So, yeah, it was a workout. But fun also, of course. Always that. These cars might punish those unprepared for their savagery, but they also still reward talent.
And you just cannot beat the thrill that comes from hoofing a Subby turbo four, especially in its ultimate tune.
No changes have been made to the turbocharged boxer engines, so the 2.0-litre bangs out 197kW/350Nm while the 2.5-litre in the STI puts up 221kW/407Nm.Both still drink hard, of course.
That STi remains the epitome of stonk. There’s enough torque in the mid-range to save constantly rowing the close-ratio six-speed quite as frantically as in the WRX. Get the revs above 4000rpm and it bangs in a smack-in-the-back surge that’s hard to forget.
Manual-only might seem strange for the flagship, but be grateful. That the WRX’s auto – well, Lineartronic CVT - achieves around 90 percent of the sale is actually something of a worry, really, because it’s not a particularly sporty transmission.
Anyway, Subaru’s assertion that the manual gearbox choice reinforces that this is a driver’s machine is not without substance. It’s a good, close-ratio gearbox that suit’s the car’s character. The only thing better would be a direct-shift gearbox, but that seems beyond Subaru’s talents or budget.
And they’re still the epitome of value, too. No change at all for the manuals – meaning entry to the range still starts at $48,990 – and though the automatics go up due to the addition of the camera-guided EyeSight crash avoidance system, it’s only by $1000.
The STi cars, being wholly manual, stay at $59,990 in entry form and $64,990 in Premium format and, as before, can be ordered with or without the bootlid spoiler. Some will; not me. Regardless that this past imperative for sport really only has aesthetic value now, an STi just doesn’t look right without this tray.
Changes to the exterior include subtly restyled LED headlights, new front bumper and foglight bezel design, and restyled 18- and 19-inch alloys for the WRX and STI, respectively. The update cars can also be identified by
their painted brake callipers: Red for the WRX, yellow for the STi.
Inside the changes are minimal, with the door switch panel, instrument panel centre, gear shift surround panel and steering centre bezel all finished in black moulding for the WRX and high gloss black in the STI.
The cabin design will seem quite dated, though, when compared with the wholly new product that has arrived in the past 12 months. Even though care is given to the look and feel of the fittings, material qualities are uneven. Soft-touch mouldings on much of the dashboard are a plus, but aren’t enough to draw attention away from less impressive plastics continuing lower down in the cabin. The latest Impreza and XV interiors are still much more modern and better laid out. Those cars also have the updated infotainment features that, it seems, the WRX brigade are destined neverv to see until that 2019 switchover.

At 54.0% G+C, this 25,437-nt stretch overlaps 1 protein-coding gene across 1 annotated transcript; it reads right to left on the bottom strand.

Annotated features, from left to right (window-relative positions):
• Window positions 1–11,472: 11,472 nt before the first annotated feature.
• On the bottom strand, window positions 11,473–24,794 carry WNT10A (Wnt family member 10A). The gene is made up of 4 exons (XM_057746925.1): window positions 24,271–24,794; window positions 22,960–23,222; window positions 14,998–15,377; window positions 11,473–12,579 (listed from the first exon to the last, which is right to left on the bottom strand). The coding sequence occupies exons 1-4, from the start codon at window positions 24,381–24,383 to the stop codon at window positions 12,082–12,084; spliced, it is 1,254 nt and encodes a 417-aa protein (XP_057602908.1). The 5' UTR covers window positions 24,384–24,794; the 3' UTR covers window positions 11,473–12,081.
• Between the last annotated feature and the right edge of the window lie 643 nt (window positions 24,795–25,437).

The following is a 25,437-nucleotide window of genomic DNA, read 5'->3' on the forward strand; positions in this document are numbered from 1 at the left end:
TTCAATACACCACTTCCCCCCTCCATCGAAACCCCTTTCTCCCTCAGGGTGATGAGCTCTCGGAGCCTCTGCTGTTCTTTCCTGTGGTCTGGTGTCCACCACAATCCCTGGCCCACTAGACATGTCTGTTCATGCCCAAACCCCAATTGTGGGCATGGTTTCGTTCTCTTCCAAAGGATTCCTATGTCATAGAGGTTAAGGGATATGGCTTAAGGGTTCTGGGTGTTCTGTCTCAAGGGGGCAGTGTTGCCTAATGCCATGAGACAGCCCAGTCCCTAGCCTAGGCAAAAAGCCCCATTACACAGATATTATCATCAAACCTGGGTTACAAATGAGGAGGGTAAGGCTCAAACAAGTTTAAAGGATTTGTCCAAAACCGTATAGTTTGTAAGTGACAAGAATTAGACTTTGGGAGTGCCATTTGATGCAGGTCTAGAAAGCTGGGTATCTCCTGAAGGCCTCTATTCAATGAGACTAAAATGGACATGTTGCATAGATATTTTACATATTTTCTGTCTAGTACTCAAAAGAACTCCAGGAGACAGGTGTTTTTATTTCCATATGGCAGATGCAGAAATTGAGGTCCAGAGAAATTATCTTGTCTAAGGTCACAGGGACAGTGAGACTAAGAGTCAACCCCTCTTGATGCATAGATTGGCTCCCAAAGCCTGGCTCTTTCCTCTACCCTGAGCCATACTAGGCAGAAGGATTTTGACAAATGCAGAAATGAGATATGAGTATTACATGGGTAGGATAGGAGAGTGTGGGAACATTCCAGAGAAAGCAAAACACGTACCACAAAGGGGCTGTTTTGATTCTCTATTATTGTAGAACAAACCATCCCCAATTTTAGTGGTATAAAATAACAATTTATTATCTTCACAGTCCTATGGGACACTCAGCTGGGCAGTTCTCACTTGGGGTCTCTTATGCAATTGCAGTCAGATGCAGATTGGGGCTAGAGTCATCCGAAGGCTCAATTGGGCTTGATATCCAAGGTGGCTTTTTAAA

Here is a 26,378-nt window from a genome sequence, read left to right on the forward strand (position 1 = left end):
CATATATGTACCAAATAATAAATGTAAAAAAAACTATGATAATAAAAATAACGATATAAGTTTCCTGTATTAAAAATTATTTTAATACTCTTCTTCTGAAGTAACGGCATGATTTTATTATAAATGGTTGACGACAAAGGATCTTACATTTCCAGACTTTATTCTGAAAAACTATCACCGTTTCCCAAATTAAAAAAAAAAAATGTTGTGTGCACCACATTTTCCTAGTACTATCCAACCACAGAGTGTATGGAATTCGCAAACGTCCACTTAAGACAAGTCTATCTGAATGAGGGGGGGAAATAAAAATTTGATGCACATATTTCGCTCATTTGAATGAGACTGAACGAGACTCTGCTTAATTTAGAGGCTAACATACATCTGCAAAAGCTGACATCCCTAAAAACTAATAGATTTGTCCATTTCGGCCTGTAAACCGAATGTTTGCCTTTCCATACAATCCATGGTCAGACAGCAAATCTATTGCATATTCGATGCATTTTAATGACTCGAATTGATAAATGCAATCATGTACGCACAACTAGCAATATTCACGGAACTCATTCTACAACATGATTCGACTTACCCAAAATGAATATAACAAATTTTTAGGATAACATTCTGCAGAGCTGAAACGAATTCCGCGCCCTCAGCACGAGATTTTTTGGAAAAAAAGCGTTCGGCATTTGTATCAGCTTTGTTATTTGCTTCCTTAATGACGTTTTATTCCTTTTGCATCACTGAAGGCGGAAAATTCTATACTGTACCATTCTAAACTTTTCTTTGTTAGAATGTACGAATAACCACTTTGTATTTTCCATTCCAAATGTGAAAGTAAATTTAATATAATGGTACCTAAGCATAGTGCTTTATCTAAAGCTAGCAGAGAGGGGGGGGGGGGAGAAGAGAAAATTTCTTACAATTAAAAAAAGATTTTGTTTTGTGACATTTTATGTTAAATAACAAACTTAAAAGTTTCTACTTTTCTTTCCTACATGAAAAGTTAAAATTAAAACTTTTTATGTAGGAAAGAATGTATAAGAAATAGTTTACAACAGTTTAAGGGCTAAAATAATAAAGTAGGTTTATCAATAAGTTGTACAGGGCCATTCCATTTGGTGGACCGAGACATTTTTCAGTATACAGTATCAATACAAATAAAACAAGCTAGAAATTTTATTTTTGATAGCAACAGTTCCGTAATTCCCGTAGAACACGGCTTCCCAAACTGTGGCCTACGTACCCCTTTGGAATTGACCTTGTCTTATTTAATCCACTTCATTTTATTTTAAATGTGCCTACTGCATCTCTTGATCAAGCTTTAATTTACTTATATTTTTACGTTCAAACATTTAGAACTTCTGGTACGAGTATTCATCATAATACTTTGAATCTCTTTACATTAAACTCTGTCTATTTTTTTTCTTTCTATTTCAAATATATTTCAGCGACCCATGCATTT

Safety-wise, the first line of defence with these machines have been their four-wheel drive, excellent grip and strong brakes, and behind this twin front, side and curtain airbags.
Applying the EyeSight driver assistance technology to the auto answers a question that has been asked by enthusiasts for some time, Subaru admits.
The set-up cannot be applied to the manuals due to technical reasons, however. Likewise, only the automatics take an electronic park brake and auto hold. But both WRXs and STis now get reversing cameras – with a quirky display in the rear vision mirror that is activated by a switch changing the reflected view to a camera view.
The updated WRX in either transmission format also has heated door mirrors and LED foglights plus adaptive LED headlights and daytime running lights, a 5.9-inch infotainment system, dusk-sensing headlights and rain-sensing wipers. The entry car’s front seats have electric lumbar support.
The STI range continues with six-pot front and two-pot rear Brembo brakes, but the rotors are now cross-drilled, 19-inch wheels, a new front bumper and grille and – eech - red seatbelts. And, wow, did you know the STi has a centre cup holder with slide shutter now? Actually, did you care?
Almost all the enhancements are useful. But even the biggest changes are potentially not enough to change any convictions about these being special taste cars whose talents, though impressive when demonstrated in places that allow it, nonetheless don’t seem as important as they once did.